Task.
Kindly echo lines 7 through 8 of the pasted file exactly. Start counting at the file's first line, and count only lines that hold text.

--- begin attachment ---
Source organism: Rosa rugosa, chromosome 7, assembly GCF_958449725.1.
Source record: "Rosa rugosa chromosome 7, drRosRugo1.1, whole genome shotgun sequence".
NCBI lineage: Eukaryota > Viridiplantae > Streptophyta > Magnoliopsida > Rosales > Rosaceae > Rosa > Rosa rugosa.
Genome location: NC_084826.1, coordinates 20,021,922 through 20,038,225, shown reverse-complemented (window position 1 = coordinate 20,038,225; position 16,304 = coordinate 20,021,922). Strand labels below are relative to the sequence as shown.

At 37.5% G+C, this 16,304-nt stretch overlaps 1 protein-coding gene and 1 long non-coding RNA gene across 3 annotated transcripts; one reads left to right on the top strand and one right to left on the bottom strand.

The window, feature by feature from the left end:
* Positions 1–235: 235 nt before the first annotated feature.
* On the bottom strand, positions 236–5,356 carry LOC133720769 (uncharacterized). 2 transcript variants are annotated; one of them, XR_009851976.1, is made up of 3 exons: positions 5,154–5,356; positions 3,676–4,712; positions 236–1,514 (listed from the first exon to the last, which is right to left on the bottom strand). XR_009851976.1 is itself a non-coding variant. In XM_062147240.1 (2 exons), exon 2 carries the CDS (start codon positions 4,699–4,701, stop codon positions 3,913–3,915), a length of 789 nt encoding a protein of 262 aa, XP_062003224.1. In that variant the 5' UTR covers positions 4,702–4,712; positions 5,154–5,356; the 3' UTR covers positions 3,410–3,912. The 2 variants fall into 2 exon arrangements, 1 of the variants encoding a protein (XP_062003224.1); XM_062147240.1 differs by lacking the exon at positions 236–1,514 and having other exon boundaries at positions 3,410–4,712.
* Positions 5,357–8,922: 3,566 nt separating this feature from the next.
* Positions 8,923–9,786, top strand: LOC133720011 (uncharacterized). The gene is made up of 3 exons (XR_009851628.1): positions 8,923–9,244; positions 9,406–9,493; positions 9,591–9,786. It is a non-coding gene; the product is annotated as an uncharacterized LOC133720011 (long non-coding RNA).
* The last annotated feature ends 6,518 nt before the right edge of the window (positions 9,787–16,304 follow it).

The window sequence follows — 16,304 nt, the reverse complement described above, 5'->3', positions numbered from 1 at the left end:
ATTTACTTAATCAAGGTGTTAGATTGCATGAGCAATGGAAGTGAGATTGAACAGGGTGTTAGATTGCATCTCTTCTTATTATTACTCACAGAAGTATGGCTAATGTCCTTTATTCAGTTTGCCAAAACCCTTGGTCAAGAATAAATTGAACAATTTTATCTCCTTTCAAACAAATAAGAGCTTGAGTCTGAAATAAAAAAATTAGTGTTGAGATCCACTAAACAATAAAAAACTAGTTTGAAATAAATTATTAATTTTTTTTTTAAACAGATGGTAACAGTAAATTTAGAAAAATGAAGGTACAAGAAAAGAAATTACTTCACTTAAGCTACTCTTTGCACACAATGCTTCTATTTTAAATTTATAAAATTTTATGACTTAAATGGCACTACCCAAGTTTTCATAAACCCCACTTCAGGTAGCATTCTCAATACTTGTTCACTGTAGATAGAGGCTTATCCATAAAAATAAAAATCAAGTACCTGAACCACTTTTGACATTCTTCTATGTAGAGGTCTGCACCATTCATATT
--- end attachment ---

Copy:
* Positions 1–235: 235 nt before the first annotated feature.
* On the bottom strand, positions 236–5,356 carry LOC133720769 (uncharacterized). 2 transcript variants are annotated; one of them, XR_009851976.1, is made up of 3 exons: positions 5,154–5,356; positions 3,676–4,712; positions 236–1,514 (listed from the first exon to the last, which is right to left on the bottom strand). XR_009851976.1 is itself a non-coding variant. In XM_062147240.1 (2 exons), exon 2 carries the CDS (start codon positions 4,699–4,701, stop codon positions 3,913–3,915), a length of 789 nt encoding a protein of 262 aa, XP_062003224.1. In that variant the 5' UTR covers positions 4,702–4,712; positions 5,154–5,356; the 3' UTR covers positions 3,410–3,912. The 2 variants fall into 2 exon arrangements, 1 of the variants encoding a protein (XP_062003224.1); XM_062147240.1 differs by lacking the exon at positions 236–1,514 and having other exon boundaries at positions 3,410–4,712.